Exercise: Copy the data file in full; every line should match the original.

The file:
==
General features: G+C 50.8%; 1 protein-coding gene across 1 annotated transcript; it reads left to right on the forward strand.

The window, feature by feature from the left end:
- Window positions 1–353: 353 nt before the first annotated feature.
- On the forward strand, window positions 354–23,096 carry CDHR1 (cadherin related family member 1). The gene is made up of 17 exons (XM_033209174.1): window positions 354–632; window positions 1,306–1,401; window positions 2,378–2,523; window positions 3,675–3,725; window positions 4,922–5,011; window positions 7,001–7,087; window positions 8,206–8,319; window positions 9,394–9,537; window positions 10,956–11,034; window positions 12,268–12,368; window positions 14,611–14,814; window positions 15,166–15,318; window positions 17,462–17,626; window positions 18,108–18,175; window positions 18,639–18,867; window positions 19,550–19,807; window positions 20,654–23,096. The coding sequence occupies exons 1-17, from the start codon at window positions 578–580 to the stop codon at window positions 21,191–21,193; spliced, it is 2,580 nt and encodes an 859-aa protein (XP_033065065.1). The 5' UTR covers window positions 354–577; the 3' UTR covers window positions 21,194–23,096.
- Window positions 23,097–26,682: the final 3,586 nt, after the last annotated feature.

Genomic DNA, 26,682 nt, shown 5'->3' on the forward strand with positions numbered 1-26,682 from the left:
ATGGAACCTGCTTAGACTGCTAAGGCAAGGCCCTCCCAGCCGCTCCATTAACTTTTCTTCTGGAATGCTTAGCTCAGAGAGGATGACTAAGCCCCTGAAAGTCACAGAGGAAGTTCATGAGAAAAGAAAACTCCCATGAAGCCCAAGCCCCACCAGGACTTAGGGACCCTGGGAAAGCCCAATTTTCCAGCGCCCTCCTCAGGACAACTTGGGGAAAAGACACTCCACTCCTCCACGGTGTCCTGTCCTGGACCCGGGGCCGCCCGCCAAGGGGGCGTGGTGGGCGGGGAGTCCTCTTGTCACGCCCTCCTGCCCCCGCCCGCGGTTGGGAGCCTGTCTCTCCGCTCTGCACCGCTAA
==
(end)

General features: G+C 50.8%; 1 protein-coding gene across 1 annotated transcript; it reads left to right on the forward strand.

The window, feature by feature from the left end:
- Window positions 1–353: 353 nt before the first annotated feature.
- On the forward strand, window positions 354–23,096 carry CDHR1 (cadherin related family member 1). The gene is made up of 17 exons (XM_033209174.1): window positions 354–632; window positions 1,306–1,401; window positions 2,378–2,523; window positions 3,675–3,725; window positions 4,922–5,011; window positions 7,001–7,087; window positions 8,206–8,319; window positions 9,394–9,537; window positions 10,956–11,034; window positions 12,268–12,368; window positions 14,611–14,814; window positions 15,166–15,318; window positions 17,462–17,626; window positions 18,108–18,175; window positions 18,639–18,867; window positions 19,550–19,807; window positions 20,654–23,096. The coding sequence occupies exons 1-17, from the start codon at window positions 578–580 to the stop codon at window positions 21,191–21,193; spliced, it is 2,580 nt and encodes an 859-aa protein (XP_033065065.1). The 5' UTR covers window positions 354–577; the 3' UTR covers window positions 21,194–23,096.
- Window positions 23,097–26,682: the final 3,586 nt, after the last annotated feature.

Genomic DNA, 26,682 nt, shown 5'->3' on the forward strand with positions numbered 1-26,682 from the left:
ATGGAACCTGCTTAGACTGCTAAGGCAAGGCCCTCCCAGCCGCTCCATTAACTTTTCTTCTGGAATGCTTAGCTCAGAGAGGATGACTAAGCCCCTGAAAGTCACAGAGGAAGTTCATGAGAAAAGAAAACTCCCATGAAGCCCAAGCCCCACCAGGACTTAGGGACCCTGGGAAAGCCCAATTTTCCAGCGCCCTCCTCAGGACAACTTGGGGAAAAGACACTCCACTCCTCCACGGTGTCCTGTCCTGGACCCGGGGCCGCCCGCCAAGGGGGCGTGGTGGGCGGGGAGTCCTCTTGTCACGCCCTCCTGCCCCCGCCCGCGGTTGGGAGCCTGTCTCTCCGCTCTGCACCGCTAA